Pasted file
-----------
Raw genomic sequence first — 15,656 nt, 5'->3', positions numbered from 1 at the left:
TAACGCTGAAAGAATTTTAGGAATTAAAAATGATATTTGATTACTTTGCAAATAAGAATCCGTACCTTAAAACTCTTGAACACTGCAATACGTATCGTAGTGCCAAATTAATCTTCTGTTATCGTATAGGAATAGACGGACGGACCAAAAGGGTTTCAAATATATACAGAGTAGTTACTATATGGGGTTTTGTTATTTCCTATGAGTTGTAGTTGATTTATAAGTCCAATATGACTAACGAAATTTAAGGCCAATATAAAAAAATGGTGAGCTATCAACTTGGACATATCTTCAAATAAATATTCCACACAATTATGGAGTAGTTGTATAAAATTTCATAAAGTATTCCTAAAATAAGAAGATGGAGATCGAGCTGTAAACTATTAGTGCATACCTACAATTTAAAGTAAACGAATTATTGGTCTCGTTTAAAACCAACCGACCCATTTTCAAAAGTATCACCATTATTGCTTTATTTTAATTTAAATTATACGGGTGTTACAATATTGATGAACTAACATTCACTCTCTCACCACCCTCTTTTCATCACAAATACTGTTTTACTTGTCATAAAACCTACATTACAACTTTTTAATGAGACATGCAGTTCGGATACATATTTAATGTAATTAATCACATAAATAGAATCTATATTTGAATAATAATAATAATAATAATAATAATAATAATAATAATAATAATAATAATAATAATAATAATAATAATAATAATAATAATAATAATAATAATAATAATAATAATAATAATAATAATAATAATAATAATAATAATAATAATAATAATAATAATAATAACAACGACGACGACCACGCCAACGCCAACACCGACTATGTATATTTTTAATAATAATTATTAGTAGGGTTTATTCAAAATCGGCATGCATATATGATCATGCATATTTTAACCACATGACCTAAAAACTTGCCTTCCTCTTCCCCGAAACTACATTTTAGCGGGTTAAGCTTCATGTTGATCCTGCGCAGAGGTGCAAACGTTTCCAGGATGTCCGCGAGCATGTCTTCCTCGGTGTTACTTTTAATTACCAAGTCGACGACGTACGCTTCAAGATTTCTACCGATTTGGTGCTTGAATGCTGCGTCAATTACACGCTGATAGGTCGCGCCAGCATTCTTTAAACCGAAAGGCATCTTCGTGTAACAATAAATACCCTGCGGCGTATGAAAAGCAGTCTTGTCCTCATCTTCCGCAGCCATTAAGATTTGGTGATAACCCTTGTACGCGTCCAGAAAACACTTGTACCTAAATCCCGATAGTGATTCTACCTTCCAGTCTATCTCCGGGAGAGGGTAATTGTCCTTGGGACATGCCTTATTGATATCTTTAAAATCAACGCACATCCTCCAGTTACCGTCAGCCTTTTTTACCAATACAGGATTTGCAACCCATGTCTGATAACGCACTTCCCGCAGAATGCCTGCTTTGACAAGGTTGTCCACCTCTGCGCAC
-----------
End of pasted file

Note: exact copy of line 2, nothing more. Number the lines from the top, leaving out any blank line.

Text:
TAACGCTGAAAGAATTTTAGGAATTAAAAATGATATTTGATTACTTTGCAAATAAGAATCCGTACCTTAAAACTCTTGAACACTGCAATACGTATCGTAGTGCCAAATTAATCTTCTGTTATCGTATAGGAATAGACGGACGGACCAAAAGGGTTTCAAATATATACAGAGTAGTTACTATATGGGGTTTTGTTATTTCCTATGAGTTGTAGTTGATTTATAAGTCCAATATGACTAACGAAATTTAAGGCCAATATAAAAAAATGGTGAGCTATCAACTTGGACATATCTTCAAATAAATATTCCACACAATTATGGAGTAGTTGTATAAAATTTCATAAAGTATTCCTAAAATAAGAAGATGGAGATCGAGCTGTAAACTATTAGTGCATACCTACAATTTAAAGTAAACGAATTATTGGTCTCGTTTAAAACCAACCGACCCATTTTCAAAAGTATCACCATTATTGCTTTATTTTAATTTAAATTATACGGGTGTTACAATATTGATGAACTAACATTCACTCTCTCACCACCCTCTTTTCATCACAAATACTGTTTTACTTGTCATAAAACCTACATTACAACTTTTTAATGAGACATGCAGTTCGGATACATATTTAATGTAATTAATCACATAAATAGAATCTATATTTGAATAATAATAATAATAATAATAATAATAATAATAATAATAATAATAATAATAATAATAATAATAATAATAATAATAATAATAATAATAATAATAATAATAATAATAATAATAATAATAATAATAATAATAATAATAATAATAATAATAATAATAATAACAACGACGACGACCACGCCAACGCCAACACCGACTATGTATATTTTTAATAATAATTATTAGTAGGGTTTATTCAAAATCGGCATGCATATATGATCATGCATATTTTAACCACATGACCTAAAAACTTGCCTTCCTCTTCCCCGAAACTACATTTTAGCGGGTTAAGCTTCATGTTGATCCTGCGCAGAGGTGCAAACGTTTCCAGGATGTCCGCGAGCATGTCTTCCTCGGTGTTACTTTTAATTACCAAGTCGACGACGTACGCTTCAAGATTTCTACCGATTTGGTGCTTGAATGCTGCGTCAATTACACGCTGATAGGTCGCGCCAGCATTCTTTAAACCGAAAGGCATCTTCGTGTAACAATAAATACCCTGCGGCGTATGAAAAGCAGTCTTGTCCTCATCTTCCGCAGCCATTAAGATTTGGTGATAACCCTTGTACGCGTCCAGAAAACACTTGTACCTAAATCCCGATAGTGATTCTACCTTCCAGTCTATCTCCGGGAGAGGGTAATTGTCCTTGGGACATGCCTTATTGATATCTTTAAAATCAACGCACATCCTCCAGTTACCGTCAGCCTTTTTTACCAATACAGGATTTGCAACCCATGTCTGATAACGCACTTCCCGCAGAATGCCTGCTTTGACAAGGTTGTCCACCTCTGCGCAC